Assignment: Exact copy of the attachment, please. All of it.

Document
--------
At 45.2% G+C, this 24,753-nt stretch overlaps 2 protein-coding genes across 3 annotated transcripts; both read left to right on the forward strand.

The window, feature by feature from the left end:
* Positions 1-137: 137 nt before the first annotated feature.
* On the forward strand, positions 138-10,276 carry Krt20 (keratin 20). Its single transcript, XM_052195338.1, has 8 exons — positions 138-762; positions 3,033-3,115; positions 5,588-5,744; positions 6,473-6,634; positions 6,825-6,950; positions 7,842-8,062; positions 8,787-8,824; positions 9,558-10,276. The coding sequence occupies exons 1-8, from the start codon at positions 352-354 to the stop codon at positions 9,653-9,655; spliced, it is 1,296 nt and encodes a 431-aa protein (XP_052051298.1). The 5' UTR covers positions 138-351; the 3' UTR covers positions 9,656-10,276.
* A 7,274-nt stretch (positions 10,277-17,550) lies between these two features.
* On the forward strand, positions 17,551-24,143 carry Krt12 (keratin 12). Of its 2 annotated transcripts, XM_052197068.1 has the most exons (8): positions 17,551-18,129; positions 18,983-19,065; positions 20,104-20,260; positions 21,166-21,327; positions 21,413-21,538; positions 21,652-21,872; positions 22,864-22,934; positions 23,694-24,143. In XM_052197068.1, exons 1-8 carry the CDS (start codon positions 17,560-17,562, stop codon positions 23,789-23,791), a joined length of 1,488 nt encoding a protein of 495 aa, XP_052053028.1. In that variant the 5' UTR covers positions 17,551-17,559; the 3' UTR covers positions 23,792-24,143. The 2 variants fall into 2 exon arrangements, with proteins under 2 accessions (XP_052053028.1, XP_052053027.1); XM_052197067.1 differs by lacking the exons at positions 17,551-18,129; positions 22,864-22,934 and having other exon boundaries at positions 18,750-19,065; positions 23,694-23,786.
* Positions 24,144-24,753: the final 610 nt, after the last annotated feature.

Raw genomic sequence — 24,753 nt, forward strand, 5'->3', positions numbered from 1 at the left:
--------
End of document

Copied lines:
At 45.2% G+C, this 24,753-nt stretch overlaps 2 protein-coding genes across 3 annotated transcripts; both read left to right on the forward strand.

The window, feature by feature from the left end:
* Positions 1-137: 137 nt before the first annotated feature.
* On the forward strand, positions 138-10,276 carry Krt20 (keratin 20). Its single transcript, XM_052195338.1, has 8 exons — positions 138-762; positions 3,033-3,115; positions 5,588-5,744; positions 6,473-6,634; positions 6,825-6,950; positions 7,842-8,062; positions 8,787-8,824; positions 9,558-10,276. The coding sequence occupies exons 1-8, from the start codon at positions 352-354 to the stop codon at positions 9,653-9,655; spliced, it is 1,296 nt and encodes a 431-aa protein (XP_052051298.1). The 5' UTR covers positions 138-351; the 3' UTR covers positions 9,656-10,276.
* A 7,274-nt stretch (positions 10,277-17,550) lies between these two features.
* On the forward strand, positions 17,551-24,143 carry Krt12 (keratin 12). Of its 2 annotated transcripts, XM_052197068.1 has the most exons (8): positions 17,551-18,129; positions 18,983-19,065; positions 20,104-20,260; positions 21,166-21,327; positions 21,413-21,538; positions 21,652-21,872; positions 22,864-22,934; positions 23,694-24,143. In XM_052197068.1, exons 1-8 carry the CDS (start codon positions 17,560-17,562, stop codon positions 23,789-23,791), a joined length of 1,488 nt encoding a protein of 495 aa, XP_052053028.1. In that variant the 5' UTR covers positions 17,551-17,559; the 3' UTR covers positions 23,792-24,143. The 2 variants fall into 2 exon arrangements, with proteins under 2 accessions (XP_052053028.1, XP_052053027.1); XM_052197067.1 differs by lacking the exons at positions 17,551-18,129; positions 22,864-22,934 and having other exon boundaries at positions 18,750-19,065; positions 23,694-23,786.
* Positions 24,144-24,753: the final 610 nt, after the last annotated feature.

Raw genomic sequence — 24,753 nt, forward strand, 5'->3', positions numbered from 1 at the left: